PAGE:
Kenneth Westhues

Given at his funeral, February 5, 2011, at the Ratz-Bechtel Funeral Home, Kitchener, Ontario. Syd Brown (1925-2011) was Chief of Police in the Region of Waterloo from 1977 to 1986, though he actually occupied the office only from 1977 to 1979. Published on the web in 2011 in the Tributes section of the K. Westhues Homepage.

When Syd’s wife Diane and his longtime friend John Powers asked me to speak at our gathering for Syd today, I was honoured to accept, having consulted regularly with him over the past two years as he hammered out his almost 300-page autobiography. I’m sorry the book is not yet published. It will be in due course.

Would Diane and John, Chief Torigian and the other dignitaries and police officers here today please not take offense if I address mainly Syd’s grandchildren, step-grandchildren, and great-grandchildren, the coming generation that knew their Grandpa in a family context but are too young to have witnessed personally his role in the public affairs of this region, province, and country.

You should know that 40 years ago, your Grandpa was probably the most famous cop in Canada. This was not just because of the presidencies he was elected to of the police associations of Toronto, Ontario, Canada, and the free world. It was because in these positions he led a flamboyant public campaign for higher pay, improved safety, and better working conditions for the police. I was glad to see displayed here in the funeral home the June 1969 issue of Toronto Life magazine, with Syd Brown on the cover, sitting on the sidewalk in his uniform, holding a tin cup in his outstretched hand, with a placard around his neck that read, “Please Give Generously.”

When the news broke that Syd Brown was leaving the Toronto police, one can imagine the sigh of relief among the brass – but then their gasp at the further news that as of January 1977, he would be Chief of Police in the Region of Waterloo.

Everybody knows the historical fact that two years after becoming Chief in this Region, Syd Brown was fired. May his grandchildren and all of us remember two further historical facts. First, that one year after Syd became Chief, the Police Commission was so pleased with his reforms that it cut his period of probation short and made his appointment permanent. And second, that after years of legal wrangling, when the chips were down, the Ontario Supreme Court ruled that Chief Brown had been wrongly fired, and it reinstated him to his job – a practical impossibility by then, but for your Grandpa, the greatest moral victory of his life.

What was it about this gentle, dutiful, conservative, friendly officer of the law that got him so often in trouble? Why did controversy seem to follow him around? Part of the answer is that human equality was not, for Syd Brown, an abstract principle. It was second nature, bred into him by parents of modest means, nourished by his upbringing in Cabbagetown, further strengthened by his service as an ordinary seaman in the Royal Canadian Navy in World War II and his postwar job as a busdriver for the TTC and Gray Coach Lines. He disliked bowing and scraping. A mentality of hierarchy, with people arranged from the high and mighty on pedestals down to ordinary mortals, did not fit well in Syd’s brain. He could see, of course, that life is sometimes arranged that way. He just didn’t take it seriously. He figured everybody should just do their job, without whining or grovelling, also without preening or lording it over somebody else.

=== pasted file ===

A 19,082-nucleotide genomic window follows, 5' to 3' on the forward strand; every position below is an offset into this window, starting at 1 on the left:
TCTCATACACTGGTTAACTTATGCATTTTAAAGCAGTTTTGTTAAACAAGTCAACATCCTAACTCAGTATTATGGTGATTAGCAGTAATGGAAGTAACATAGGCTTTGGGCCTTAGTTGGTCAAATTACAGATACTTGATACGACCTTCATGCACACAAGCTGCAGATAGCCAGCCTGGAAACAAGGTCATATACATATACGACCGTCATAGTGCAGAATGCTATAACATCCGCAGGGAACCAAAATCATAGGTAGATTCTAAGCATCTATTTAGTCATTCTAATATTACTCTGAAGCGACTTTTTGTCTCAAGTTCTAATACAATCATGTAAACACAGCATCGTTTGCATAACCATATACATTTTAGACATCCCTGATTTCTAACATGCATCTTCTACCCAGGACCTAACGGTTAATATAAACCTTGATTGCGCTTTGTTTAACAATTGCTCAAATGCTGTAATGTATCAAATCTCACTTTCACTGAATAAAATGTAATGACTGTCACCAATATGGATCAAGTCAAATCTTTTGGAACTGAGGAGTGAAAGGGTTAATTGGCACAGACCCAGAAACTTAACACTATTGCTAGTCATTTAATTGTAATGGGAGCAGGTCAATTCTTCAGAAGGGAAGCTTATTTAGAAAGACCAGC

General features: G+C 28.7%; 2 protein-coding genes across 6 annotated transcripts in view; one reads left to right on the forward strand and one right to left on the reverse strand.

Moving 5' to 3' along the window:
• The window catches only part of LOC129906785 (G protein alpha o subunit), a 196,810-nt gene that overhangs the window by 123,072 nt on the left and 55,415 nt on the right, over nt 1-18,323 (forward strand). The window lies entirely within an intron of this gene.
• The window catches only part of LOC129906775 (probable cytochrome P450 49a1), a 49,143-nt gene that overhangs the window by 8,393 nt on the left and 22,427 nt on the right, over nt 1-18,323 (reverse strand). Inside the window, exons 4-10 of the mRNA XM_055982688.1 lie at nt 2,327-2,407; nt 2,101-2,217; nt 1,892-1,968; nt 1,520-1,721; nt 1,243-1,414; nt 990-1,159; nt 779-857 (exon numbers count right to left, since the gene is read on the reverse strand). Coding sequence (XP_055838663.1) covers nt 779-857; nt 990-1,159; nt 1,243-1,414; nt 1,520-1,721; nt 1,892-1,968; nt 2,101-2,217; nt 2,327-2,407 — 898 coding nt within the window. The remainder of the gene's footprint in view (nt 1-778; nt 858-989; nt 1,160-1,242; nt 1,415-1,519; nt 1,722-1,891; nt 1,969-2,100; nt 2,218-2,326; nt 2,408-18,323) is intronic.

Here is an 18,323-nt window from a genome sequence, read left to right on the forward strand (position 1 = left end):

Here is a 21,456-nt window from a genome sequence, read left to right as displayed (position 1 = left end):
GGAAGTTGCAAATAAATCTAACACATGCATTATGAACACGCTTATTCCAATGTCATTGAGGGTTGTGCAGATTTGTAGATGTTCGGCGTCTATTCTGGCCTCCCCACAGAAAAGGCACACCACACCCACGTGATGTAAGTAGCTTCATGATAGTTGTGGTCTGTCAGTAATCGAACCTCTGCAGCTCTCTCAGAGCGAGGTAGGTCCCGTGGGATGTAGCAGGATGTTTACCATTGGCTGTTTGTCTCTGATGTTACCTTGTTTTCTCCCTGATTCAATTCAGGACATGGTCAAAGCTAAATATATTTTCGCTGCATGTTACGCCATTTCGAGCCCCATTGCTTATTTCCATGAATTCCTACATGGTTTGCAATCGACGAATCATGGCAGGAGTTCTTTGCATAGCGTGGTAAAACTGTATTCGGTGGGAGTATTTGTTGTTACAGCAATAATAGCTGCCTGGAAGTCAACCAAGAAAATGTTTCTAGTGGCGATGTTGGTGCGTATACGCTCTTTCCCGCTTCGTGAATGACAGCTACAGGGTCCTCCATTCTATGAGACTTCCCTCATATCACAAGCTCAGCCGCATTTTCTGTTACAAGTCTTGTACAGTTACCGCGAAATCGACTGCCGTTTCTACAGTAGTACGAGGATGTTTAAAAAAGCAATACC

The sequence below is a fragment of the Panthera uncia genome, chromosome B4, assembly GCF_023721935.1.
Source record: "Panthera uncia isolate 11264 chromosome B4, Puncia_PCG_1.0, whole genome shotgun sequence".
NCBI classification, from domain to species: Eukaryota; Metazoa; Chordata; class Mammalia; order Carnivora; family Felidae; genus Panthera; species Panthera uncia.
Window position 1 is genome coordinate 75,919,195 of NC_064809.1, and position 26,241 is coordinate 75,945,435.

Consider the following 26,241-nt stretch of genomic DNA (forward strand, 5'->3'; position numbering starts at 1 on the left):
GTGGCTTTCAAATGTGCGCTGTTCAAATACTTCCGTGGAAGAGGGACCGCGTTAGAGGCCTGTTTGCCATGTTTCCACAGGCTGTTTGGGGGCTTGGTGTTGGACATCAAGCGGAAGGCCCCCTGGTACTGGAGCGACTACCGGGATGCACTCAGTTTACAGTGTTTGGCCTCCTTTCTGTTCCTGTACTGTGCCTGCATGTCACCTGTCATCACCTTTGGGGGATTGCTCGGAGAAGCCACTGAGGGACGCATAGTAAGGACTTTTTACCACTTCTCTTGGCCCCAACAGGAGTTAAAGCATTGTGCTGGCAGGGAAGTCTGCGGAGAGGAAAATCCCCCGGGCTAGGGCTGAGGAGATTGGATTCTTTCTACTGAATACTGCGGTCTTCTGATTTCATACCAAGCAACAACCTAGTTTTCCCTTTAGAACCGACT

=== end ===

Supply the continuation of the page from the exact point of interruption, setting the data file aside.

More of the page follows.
Let one story from Syd’s book illustrate the point. It’s from the late 1950s, when Syd was a rookie cop walking the night beat in Toronto.

His orders were to stand, in the early morning at the end of his shift, in the middle of a particular busy intersection, wearing a pair of snow-white cloth gloves, and to direct the morning rush-hour traffic. There, in the middle of that intersection, he was to keep his eye out for the chauffeur-driven car bringing the Chief of Police to work. And when the Chief’s car approached, Constable Syd was to halt all other traffic, turn and face the Chief’s car, come to attention, and salute.

This order stuck in Syd’s craw. Why should I favour the Chief of Police, he asked himself, over the hundreds of other law-abiding motorists anxious to get to work? “In my mind, they were all taxpayers, and they deserved the equality of police protection and service.”

Syd followed his orders, but he forgot to wear the white gloves, instead directed traffic bare-handed as at any other intersection. In addition, he let the heavy cross-traffic clear before allowing cars coming from the Chief’s direction to pass through. And for the sake of safety, he turned so that the flow of cars that included the Chief’s passed behind him, which meant he couldn’t notice the Chief’s car, much less come to attention and salute.

Syd was given a dressing down – and a fresh pair of white gloves. But over and over, he had trouble following that particular order. By the time he got elevated from street beat duty, he recalled, he had in his locker ten or twelve pairs of unused white gloves.

Syd is generous in his autobiography toward all his workmates, including pompous ones like that Toronto chief, including even the workmates who ganged up and sabotaged his career here in Waterloo. I think the worst name he calls any of those who made themselves his adversaries is hero – as in, “Look at what our hero did next.” Syd’s book shows in a thousand ways visceral commitment to human dignity and rights, to the public accountability of public servants, and to a democratic value on equality.

ritish essayist G. K. Chesterton wrote that all men are ordinary, that the extraordinary men are those who know it. Syd Brown, your Grandpa, was one of Chesterton’s extraordinary men.